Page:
He is fiercely protective of his private life and on the subject of his private life on and on the subject of his   long-term girlfriend, he is infuriatingly vague.

‘I  don’t like talking about her’, he says, ‘She is a human being. She is a member of this planet. She is mercurial’.

How long has he been seeing her? ‘A while Do they live together? ‘Sort of, kind of’. In England? ‘I dunno, maybe’.

How often do they see each other? ‘I’m not sure’. Is she in   showbusiness? ‘I can’t say’   Will they marry? ‘I’m not really into marriage. Maybe one day we will go public and end up as another showbiz relationship to be shot down in flames ‘ he adds caustically.

‘I don’t talk about her and everyone thinks she doesn’t exist or she is a front for me being gay. There will be a point when we talk about this. I can’t go there now, he says pleadingly.

Then there is the question of Eddie and children.

His super-quick response restores our previous humour. I would be the perfect one-person family’ he announces. ‘I couldn’t give birth, but I could give make-ups tips and football tips’.

‘Having children is in my mind as something I would like to do at some point in the future. The male part of my psyche tells me I’ve got a bit of time. Otherwise, I could adopt’.

‘Having children is the genetic continuation of the human species which on the whole I think should be saved’ he adds, once more diverting attention from himself.

I am desperate to know what kind of woman he fancies. Not just for my own reasons, of course. His legions of female admirers want to know too.

He takes a manly drag (no pun intended) of his cigarette and a long sip of coffee. ‘I fancy a lot of women but I have to admit I am a breast man’ he whispers.

‘I love vampy, vavoomy women’ he says. ‘I like curves as opposed to that strange needle shape’.

I suppress a sudden urge to hug him close to my own curvy self as he continues ‘ I don’t have a preference over hair colour but I do like blondes’. Damn. ‘Then again brunettes are nice and sometimes you  look at redheads and you think that’s nice.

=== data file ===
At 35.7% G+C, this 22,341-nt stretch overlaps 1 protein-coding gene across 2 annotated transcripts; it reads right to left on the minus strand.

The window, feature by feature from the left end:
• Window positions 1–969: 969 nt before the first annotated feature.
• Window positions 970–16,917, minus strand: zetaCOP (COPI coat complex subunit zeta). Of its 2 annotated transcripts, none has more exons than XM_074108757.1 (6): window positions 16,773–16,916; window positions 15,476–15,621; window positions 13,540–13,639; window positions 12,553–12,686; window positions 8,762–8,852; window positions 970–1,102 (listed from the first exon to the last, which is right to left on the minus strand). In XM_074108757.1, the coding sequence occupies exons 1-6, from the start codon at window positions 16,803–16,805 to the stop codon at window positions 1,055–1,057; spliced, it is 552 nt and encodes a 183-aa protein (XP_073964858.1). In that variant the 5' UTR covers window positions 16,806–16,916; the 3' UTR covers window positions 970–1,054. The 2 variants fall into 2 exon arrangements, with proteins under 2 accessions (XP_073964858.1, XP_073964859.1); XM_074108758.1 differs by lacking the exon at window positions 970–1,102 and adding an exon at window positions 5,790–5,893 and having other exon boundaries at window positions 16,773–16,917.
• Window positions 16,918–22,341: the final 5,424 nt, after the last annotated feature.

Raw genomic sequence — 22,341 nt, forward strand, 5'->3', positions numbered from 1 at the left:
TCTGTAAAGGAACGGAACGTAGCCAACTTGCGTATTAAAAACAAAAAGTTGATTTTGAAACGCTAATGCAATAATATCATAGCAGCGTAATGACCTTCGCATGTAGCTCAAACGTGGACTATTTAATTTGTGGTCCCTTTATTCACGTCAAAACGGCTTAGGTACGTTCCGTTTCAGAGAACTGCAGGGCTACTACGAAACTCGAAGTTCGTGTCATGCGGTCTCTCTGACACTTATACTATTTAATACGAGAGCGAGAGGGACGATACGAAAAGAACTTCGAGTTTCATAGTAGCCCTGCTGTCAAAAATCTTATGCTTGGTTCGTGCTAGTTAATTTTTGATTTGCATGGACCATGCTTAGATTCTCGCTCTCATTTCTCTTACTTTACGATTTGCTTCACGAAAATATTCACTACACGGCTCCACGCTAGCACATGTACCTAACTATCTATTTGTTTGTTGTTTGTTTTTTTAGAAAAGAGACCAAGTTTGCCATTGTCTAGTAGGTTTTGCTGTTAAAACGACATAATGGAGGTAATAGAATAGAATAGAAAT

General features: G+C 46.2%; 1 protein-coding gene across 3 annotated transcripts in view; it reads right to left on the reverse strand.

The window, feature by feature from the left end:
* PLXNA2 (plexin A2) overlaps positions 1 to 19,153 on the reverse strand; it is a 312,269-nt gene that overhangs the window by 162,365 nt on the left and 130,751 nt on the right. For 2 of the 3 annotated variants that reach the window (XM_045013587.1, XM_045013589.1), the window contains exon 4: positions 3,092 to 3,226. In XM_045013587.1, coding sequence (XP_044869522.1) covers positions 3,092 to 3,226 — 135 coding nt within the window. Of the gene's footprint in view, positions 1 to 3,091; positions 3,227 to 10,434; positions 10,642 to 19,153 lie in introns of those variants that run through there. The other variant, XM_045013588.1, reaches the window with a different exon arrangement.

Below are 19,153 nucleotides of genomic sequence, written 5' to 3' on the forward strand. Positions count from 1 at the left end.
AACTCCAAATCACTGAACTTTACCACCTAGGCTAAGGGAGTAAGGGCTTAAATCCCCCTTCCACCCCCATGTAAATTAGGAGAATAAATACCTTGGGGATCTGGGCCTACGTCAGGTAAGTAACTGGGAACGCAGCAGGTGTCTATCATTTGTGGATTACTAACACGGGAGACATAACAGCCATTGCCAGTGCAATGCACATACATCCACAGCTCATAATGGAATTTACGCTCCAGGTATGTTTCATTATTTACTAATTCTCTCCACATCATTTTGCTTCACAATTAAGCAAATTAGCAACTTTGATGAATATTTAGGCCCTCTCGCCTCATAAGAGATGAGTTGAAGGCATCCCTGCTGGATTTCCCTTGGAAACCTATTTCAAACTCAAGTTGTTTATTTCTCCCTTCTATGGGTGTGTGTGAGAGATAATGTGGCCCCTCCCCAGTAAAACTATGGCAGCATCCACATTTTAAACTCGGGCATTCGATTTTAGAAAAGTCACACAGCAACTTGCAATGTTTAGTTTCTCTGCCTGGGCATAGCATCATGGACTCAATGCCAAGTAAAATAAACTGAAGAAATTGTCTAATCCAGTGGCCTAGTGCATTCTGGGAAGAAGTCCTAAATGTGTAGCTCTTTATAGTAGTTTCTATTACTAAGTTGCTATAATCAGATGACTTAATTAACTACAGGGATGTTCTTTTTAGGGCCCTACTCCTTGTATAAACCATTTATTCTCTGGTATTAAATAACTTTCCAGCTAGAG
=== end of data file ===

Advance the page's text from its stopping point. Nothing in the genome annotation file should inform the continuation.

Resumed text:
OK, the odds are looking better.

Eddie will be 40 next February, an age at which most people take a long, hard look at their lives. Or have a mid-life crisis.

‘What kind of mid-life crisis could I possibly have’ he says, laughing. ‘I’m a straight male transvestite so I had my crisis in my twenties. I didn’t have a  30 problem and I don’t have a 40 problem. I’m sorted really’.

‘Telling my dad I was a  transvestite was difficult, but he’s fine about it. Right now I’m content. Turning a certain age is irrelevant to me’.

Eddie is adamant that he has never fancied another man, despite confessing to be ‘very open’  to the idea.

‘The only times I have ever snogged a guy have been on stage and I thought to myself can I deal with this? I just did it and it was OK’.

In his new film, All the Queen’s Men, due out in the autumn, Eddie plays a bisexual transvestite. ‘My character likes men and women and his ex-wife has a relationship  with a guy he had an affair with and it becomes a big, weird ménage-a-trois..

But in real life men are just not for me.

He once boasted that he would do a gig on the moon. Eddie runs his fingers through his copper-streaked cropped hair when I ask him if it’s still an ambition? ‘I grew up with this ‘you can’t do this and you can’t do that’ stuff. When I came to America, people said my work would not translate. It did. When I started out people said I wouldn’t make it and I did. You have to keep going.

‘I still have lots of ambitions. I’ve got to do gigs in Spanish, Russian and German.’

I ask him why. ‘Because I can’ he responds.’ If I do it some other crazy person might do it as well’.

‘I speak French to the standard of a 10 year old. I can ask for a lot of biscuits or a helicopter with jam on. I German I can just ask for a car with jam on. To do stand up I will have o go to school for a month and then do it.

In this business you have to stay on your toes and stay original. I won’t do stand up for three years. I’ll do films and then I’ll do stand up again’.

Asked if he is a workaholic, Eddie ponders hard. ‘I’m a very lazy person with a huge drive. I would rather do nothing, but  I hate myself when I’m doing nothing. I’m a momentum beast.

If I stop, I just like to stop like an ocean liner. Once it stops you can’t  get the thing moving. Once it’s moving you can’t stop it and that’s me – although I’d rather just watch telly and sit in bed’ he adds confusingly.

‘I’m fairly content with how things are going. I want to do good dramatic acting parts. It’s quite difficult to get parts when you’re this tranvestite straight guy.